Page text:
1895 RSM A Forbes 1910
1910 RSM AL Pepper 1913
1913 RSM A Eales 1914
1914 RSM A Eales (First Battalion) 1915
1914 RSM WJ Simpson (Second Battalion) 1915
1915 RSM A Eales 1926
1927 RSM G Sime 1931
1932 RSM PH Johnson 1933
1933 RSM CA Carlyle n.d.
From Royal Durban Light Infantry To
1933 RSM CA Carlyle 1935
1936 RSM CA Carlyle (First Battalion) n.d.
1942 RSM LPA Boxhall n.d.
1936 RSM JWH McGreavey (Second Battalion) n.d.
1942 RSM LPA Boxhall (1/2 Battalion) n.d.
1943 RSM NJR Punch (1/2 Battalion) n.d.
1946 RSM LPA Boxhall (First Battalion) n.d.
1948 RSM JF Potgieter (First Battalion) n.d.
1946 RSM J.E. Law (Second Battalion) n.d.
1950 RSM W.H. Ward (Second Battalion) n.d.
n.d. RSM J.F. Potgieter ED n.d.
1956 RSM J.J. Wiliemse n.d.
1957 RSM C. Krause n.d.
1959 RSM A.R. Miles n.d.
From Durban Light Infantry To
1962 RSM A.R. Miles JCD 1968
1968 RSM S.M.J. Swanepoel JCD 1974
1974 RSM R.I. Francis PMM MMM JCD 1993
1993 RSM Mark J. Whitson MMM JCD (later Commanding Officer) 1995
1995 RSM W.J. Smith MMM JCD 1999
2000 RSM Bobby Freeman JCD 2005
2005 RSM Quentin Lategan MMM 2005
2006 RSM "Ampie" Vorster 2011
2011 RSM Vilikazi Present

Regimental Headquarters[edit]

The regimental headquarters of the DLI has been declared as a National Monument.[4]

Peacekeeping deployments and training[edit]

The Regiment is being deployed in Africa, Burundi, DRC; in support of the United Nations and African Union mandate

All members of the Regiment are volunteers, with employment in the civilian roles, they fulfil their responsibilities and duties on top of their duties and responsibilities to their Families and Employers. An enormous commitment to the safety and security of the Republic of South Africa.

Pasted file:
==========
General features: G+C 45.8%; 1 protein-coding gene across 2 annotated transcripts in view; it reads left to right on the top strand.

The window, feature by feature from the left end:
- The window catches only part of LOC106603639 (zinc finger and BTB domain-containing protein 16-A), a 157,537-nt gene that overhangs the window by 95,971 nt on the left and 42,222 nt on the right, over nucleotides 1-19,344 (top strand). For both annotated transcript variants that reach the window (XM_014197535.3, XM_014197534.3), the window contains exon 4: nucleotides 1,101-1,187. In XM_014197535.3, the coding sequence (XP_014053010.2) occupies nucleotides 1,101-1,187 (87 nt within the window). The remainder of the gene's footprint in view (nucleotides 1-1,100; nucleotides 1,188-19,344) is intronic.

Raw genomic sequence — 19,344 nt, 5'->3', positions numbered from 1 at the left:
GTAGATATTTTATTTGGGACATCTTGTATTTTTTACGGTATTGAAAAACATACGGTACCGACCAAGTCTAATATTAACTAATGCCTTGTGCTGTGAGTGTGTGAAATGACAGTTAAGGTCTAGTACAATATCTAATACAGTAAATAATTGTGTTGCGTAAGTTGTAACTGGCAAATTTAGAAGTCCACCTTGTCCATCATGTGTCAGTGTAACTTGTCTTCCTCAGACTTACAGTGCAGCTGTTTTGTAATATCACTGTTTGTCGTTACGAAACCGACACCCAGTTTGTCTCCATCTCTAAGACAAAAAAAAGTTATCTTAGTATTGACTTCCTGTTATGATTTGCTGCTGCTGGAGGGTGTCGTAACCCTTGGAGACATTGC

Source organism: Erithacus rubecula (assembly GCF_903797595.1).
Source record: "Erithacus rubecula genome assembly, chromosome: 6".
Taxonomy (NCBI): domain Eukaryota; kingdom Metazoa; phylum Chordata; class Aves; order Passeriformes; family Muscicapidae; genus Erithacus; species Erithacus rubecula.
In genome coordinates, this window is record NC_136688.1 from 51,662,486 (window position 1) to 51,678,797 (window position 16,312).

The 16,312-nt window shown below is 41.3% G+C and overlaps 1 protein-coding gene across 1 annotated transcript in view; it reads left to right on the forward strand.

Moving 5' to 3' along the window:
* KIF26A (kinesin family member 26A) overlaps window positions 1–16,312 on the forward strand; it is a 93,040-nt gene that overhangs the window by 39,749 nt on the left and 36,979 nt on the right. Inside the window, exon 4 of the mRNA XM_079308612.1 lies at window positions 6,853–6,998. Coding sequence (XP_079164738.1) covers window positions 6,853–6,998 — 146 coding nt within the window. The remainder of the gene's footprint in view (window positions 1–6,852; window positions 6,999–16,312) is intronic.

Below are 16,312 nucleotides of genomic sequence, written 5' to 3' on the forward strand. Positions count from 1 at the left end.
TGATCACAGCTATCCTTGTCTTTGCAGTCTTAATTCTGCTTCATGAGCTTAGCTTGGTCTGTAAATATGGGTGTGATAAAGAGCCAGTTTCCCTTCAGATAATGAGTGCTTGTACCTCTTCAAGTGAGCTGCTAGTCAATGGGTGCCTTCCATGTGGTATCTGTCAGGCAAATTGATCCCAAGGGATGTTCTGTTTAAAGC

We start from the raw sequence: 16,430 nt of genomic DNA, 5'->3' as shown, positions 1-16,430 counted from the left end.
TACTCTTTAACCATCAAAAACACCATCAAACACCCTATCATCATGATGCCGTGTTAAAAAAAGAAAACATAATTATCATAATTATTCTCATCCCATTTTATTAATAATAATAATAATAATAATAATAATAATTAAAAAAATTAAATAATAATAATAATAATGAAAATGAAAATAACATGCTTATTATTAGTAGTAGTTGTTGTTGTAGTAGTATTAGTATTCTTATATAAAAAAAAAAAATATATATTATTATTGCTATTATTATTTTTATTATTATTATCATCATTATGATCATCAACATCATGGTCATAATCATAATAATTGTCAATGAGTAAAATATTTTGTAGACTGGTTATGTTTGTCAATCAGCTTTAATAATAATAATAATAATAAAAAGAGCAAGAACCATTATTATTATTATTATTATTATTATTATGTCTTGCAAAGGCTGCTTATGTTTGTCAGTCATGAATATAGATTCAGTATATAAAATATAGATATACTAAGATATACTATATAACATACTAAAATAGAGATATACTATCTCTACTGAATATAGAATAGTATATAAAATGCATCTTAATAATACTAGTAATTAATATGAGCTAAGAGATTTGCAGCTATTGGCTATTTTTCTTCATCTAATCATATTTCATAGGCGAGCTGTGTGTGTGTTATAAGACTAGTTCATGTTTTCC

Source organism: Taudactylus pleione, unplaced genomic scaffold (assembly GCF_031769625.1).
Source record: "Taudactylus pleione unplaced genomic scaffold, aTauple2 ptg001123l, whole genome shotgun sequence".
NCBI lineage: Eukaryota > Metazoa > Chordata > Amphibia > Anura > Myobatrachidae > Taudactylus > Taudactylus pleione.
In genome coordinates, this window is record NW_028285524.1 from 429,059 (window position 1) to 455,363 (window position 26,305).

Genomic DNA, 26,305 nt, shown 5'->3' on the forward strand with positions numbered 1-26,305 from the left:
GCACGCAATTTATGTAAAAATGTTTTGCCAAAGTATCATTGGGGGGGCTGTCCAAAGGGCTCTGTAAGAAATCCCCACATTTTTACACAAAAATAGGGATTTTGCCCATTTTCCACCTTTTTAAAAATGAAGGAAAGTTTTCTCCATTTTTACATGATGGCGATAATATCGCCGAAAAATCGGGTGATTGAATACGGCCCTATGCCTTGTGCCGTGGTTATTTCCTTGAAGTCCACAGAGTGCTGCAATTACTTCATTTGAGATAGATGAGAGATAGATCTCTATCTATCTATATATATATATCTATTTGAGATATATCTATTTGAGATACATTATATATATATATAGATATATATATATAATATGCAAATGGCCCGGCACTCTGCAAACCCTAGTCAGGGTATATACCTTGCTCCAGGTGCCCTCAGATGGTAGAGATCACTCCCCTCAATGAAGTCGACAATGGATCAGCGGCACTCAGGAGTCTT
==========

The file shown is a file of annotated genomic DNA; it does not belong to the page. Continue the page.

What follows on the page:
Training is mandatory with the current requirements of Equality and Equity in line with the SANDF Policy. The duration of training places an enormous pressure on members to get Employers to relieve them to attend the courses and training exercises.

Regimental history[edit]

"Durban Light Infantry" by Lieut Col AC Martin MC VD BA (Cape) Hon.Ph.D (Natal) was published in 1969.[1][2] It is out of print.

An illustrated history of the 150 years of the Regiment has been prepared by Prof. Brian Kearney, Mr Dave Matthews and Lieut Col "Bill" Olivier SM MMM JCD (Retd.). The book is being sold by the Headquarters Board.



  1. ^ Suspended following allegations of wearing awards and decorations not received & possession of stolen property[3]
  2. ^ Lt Col Motsamai is currently the Commanding Officer of another Reserve Force Unit based in Gauteng


  1. ^ a b Martin, Lt Col A. C. (1969). "Volume I: 1854–1934". The History of the Durban Light Infantry incorporating that of The Sixth South African Infantry 1915–1918. Durban: The Headquarter Board of the Durban Light Infantry. 
  2. ^ a b Martin, Lt Col A. C. (1969). "Volume II: 1935–1960". The History of the Durban Light Infantry incorporating that of The Sixth South African Infantry 1915–1917. Durban: The Headquarter Board of the Durban Light Infantry. 
  3. ^ Gibson, Erika (1 October 2012). "CO of Durban Light Infantry in medals scandal". The Witness. Archived from the original on 2014-10-26. Retrieved 26 October 2014. THE commanding officer-designate of Durban Light Infantry (DLI) is being prosecuted for allegedly wearing the medals of a deceased chaplain of the unit during a parade. Lieutenant-Colonel Sibusiso Amos Mbuyazi (42) apparently wore the padre’s Southern Cross medal, awarded for 30 years’ service, and the Pro Patria decoration, among others, on August 22, when he was awarded his lieutenant-colonel’s rank during a parade in Pretoria. 
  4. ^ "SAHRA – Durban Light Infantry Head Quarters 5 DLI Avenue Durban". SAHRA. South African Heritage Resources Agency. Retrieved 19 December 2014. 

External links[edit]